To get a roundup of TechCrunch’s biggest and most important crypto stories delivered to your inbox every Thursday at 12 p.m. PT, subscribe here.
Welcome back to Chain Reaction.
It was a big week in the crypto world as the U.S. Securities and Exchange Commission clamped down on major crypto companies like Coinbase and Tron — more on that below — and Do Kwon, the founder of Terraform Labs, has reportedly been arrested in Montenegro, according to a local government official.
On Thursday morning, Filip Adzic, the minister of interior of Montenegro, tweeted in Bosnian that Kwon was arrested at the airport in Podgorica, the capital of Montenegro, with falsified documents.
Kwon has been under investigation for the past 11 months since the Terra/LUNA collapse, which wiped out about $40 billion from the cryptocurrency market.
In mid-September, Kwon tweeted, “I am not ‘on the run’ or anything similar – for any government agency that has shown interest to communicate, we are in full cooperation and we don’t have anything to hide.”
While Kwon declined claims of hiding from authorities, prosecutors have refuted those claims.
In late September, his whereabouts were unknown and Interpol issued a red notice requesting law enforcement agencies worldwide search for and arrest him. Shortly after, the South Korean government ordered Kwon to surrender his passport or risk it getting revoked.
Kwon has said that charges leveled against him by the South Korean prosecutors are not legitimate and are politically motivated, TechCrunch previously reported.
Fast-forward to February, prosecutors in South Korea traveled to Serbia, suspecting that was where Kwon was staying. In mid-February, the U.S. Securities and Exchange Commission charged Terraform Labs and Kwon with defrauding U.S. investors who purchased its crypto assets, LUNA and the not-so-stable stablecoin, Terra.
Now that Kwon is in shiny silver handcuffs, it’ll be interesting to see what transpires next. TBD.
This week in web3
American crypto giant Coinbase received a Wells notice today from the Securities and Exchange Commission. Per a Coinbase SEC filing regarding the matter, the company writes that the government agency’s staff has “advised the Company that it made a ‘preliminary determination’ to recommend that the SEC file an enforcement action against the Company alleging violations of the federal securities law.”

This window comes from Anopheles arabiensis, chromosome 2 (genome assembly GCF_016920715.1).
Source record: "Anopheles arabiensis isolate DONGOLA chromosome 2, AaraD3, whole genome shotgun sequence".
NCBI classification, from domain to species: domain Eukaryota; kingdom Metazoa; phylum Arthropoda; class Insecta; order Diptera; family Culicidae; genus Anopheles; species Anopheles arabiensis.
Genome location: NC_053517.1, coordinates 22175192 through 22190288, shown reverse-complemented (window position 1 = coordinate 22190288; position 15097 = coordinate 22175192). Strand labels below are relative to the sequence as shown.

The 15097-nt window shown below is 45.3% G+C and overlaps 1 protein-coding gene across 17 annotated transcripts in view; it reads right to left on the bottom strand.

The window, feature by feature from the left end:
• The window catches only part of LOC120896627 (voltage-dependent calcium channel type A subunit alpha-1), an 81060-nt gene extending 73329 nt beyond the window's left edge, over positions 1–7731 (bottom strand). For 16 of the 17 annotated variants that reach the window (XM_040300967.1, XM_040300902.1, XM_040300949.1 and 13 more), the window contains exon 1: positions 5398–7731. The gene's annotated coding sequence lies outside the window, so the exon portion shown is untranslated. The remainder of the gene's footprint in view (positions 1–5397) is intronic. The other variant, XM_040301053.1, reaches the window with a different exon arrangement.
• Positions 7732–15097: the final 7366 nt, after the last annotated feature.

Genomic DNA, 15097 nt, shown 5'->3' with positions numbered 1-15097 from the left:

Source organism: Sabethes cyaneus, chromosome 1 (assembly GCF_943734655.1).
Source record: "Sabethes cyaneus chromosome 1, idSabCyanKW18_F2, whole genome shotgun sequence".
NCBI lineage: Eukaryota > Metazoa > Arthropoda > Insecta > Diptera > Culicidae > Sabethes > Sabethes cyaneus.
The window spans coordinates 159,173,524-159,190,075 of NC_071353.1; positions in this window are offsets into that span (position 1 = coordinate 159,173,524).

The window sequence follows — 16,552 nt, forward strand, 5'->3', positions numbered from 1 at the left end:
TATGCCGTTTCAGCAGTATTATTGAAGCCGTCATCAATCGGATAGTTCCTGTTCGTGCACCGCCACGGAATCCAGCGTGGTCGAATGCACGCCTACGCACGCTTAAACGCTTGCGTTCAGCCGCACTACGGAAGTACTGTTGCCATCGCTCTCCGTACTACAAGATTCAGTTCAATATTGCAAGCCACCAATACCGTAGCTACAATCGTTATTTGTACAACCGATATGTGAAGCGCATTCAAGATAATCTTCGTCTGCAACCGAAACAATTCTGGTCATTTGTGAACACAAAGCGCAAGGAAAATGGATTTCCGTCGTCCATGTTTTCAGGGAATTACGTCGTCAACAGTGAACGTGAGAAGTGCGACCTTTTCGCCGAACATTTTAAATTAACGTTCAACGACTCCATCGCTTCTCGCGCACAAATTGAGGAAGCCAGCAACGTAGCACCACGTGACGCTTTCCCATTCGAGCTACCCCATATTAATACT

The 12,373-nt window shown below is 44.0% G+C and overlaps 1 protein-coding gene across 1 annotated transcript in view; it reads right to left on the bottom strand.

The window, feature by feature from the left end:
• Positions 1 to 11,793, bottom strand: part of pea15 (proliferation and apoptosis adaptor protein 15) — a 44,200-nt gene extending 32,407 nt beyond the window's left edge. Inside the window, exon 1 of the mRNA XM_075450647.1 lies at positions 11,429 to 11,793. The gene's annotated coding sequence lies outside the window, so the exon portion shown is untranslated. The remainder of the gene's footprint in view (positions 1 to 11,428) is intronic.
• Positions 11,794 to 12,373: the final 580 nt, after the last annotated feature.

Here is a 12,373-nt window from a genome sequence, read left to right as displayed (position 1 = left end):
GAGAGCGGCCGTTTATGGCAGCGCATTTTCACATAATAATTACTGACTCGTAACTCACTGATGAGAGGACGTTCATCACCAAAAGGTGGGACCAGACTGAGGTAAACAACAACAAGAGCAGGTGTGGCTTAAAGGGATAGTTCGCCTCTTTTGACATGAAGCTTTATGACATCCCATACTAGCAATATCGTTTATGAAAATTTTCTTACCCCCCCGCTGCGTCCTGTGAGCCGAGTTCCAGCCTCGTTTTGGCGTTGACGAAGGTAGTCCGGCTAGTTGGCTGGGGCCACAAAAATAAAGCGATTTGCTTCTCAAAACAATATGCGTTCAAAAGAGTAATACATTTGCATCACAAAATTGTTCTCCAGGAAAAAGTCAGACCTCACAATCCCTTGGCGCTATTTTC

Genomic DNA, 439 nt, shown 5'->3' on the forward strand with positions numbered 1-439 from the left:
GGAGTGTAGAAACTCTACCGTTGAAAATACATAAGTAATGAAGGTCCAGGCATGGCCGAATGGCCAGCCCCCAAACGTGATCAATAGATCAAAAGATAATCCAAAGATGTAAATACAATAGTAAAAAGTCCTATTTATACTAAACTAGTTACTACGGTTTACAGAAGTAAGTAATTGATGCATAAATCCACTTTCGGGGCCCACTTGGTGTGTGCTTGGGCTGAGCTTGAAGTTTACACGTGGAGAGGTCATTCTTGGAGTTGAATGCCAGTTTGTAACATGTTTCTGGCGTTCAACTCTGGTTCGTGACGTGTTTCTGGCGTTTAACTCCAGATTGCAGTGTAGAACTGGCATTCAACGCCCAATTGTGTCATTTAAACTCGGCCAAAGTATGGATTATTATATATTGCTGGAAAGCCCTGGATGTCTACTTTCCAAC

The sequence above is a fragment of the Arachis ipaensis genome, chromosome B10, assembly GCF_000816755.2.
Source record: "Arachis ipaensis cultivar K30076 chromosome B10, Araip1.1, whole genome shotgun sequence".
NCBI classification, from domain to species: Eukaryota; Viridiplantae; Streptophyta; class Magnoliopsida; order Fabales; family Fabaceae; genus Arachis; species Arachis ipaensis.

We learned last night that the SEC served Coinbase with a Wells notice, a prelude to taking enforcement action against the U.S. crypto giant over potential “violations of the federal securities laws.” The company intends to put up a fight, according to its CEO. But exactly how the SEC thinks Coinbase may be violating the rules will help us determine what course of action makes the most sense. While regulatory action against TikTok feels rather simple, in the case of Coinbase, we’re stuck in the middle of something with far more gray area.
The SEC also took legal action Wednesday against Justin Sun, the founder of Tron, for possible securities violations. The government agency is also suing a handful of celebrities and influencers, including Lindsay Lohan, Jake Paul, Soulja Boy, Austin Mahone, Michelle Mason, Lil Yachty, Ne-Yo and Akon. All the celebrities aside from Soulja Boy and Mahone have agreed to pay a total of over $400,000 “in disgorgement, interest, and penalties” to settle the charges, without admitting or denying culpability regarding the SEC’s allegations.
Robbie Ferguson, co-founder and president of web3 gaming company Immutable, and Ryan Wyatt, president of layer-2 chain Polygon Labs, told TechCrunch+ that web3 will add the first 10 million to 100 million gamers within the next year or two. “We’re going to see 40% of the web3 games [ever] built go live over the next 12 to 18 months, which will be a huge amount of attempts or shot-on-goal to have that 100 million players,” Ferguson added. If this prediction becomes true, it would represent a massive wave of adoption that the decentralized gaming industry didn’t have before.
Magic Eden, one of the largest cross-chain NFT platforms, launched a Bitcoin marketplace for digital artifacts, the company shared on Tuesday. “We are already a multichain platform and believe that adding Bitcoin will connect us to a deep community of people and a rapidly growing collectibles market thanks to Ordinals,” Zhuoxun Yin, COO and co-founder of Magic Eden, said to TechCrunch. “Adding a Bitcoin marketplace allows us to continue our multichain vision.” Prior to the announcement, Magic Eden supported NFT trading on Solana and Polygon and provided aggregated listings for Ethereum-based NFTs.
The latest pod
Due to technical difficulties, our newest episode with Emin Gün Sirer, founder and CEO of Ava Labs, will be released on Friday, instead of our usual Thursday timeslot. Be on the lookout for it tomorrow.
Follow the money
- Seed Club Ventures emerges from stealth with $25 million fund focused on DAOs
- eToro secures $250 million at a $3.5 billion valuation after scrapping SPAC
- OP3N raises $28 million to build “WhatsApp meets Amazon” for web3
- Crypto exchange Bitget invests $30 million in multichain wallet Bitkeep
- DAO-operated tomi raises $40 million for its “alternative internet”
This list was compiled with information from Messari as well as TechCrunch’s own reporting.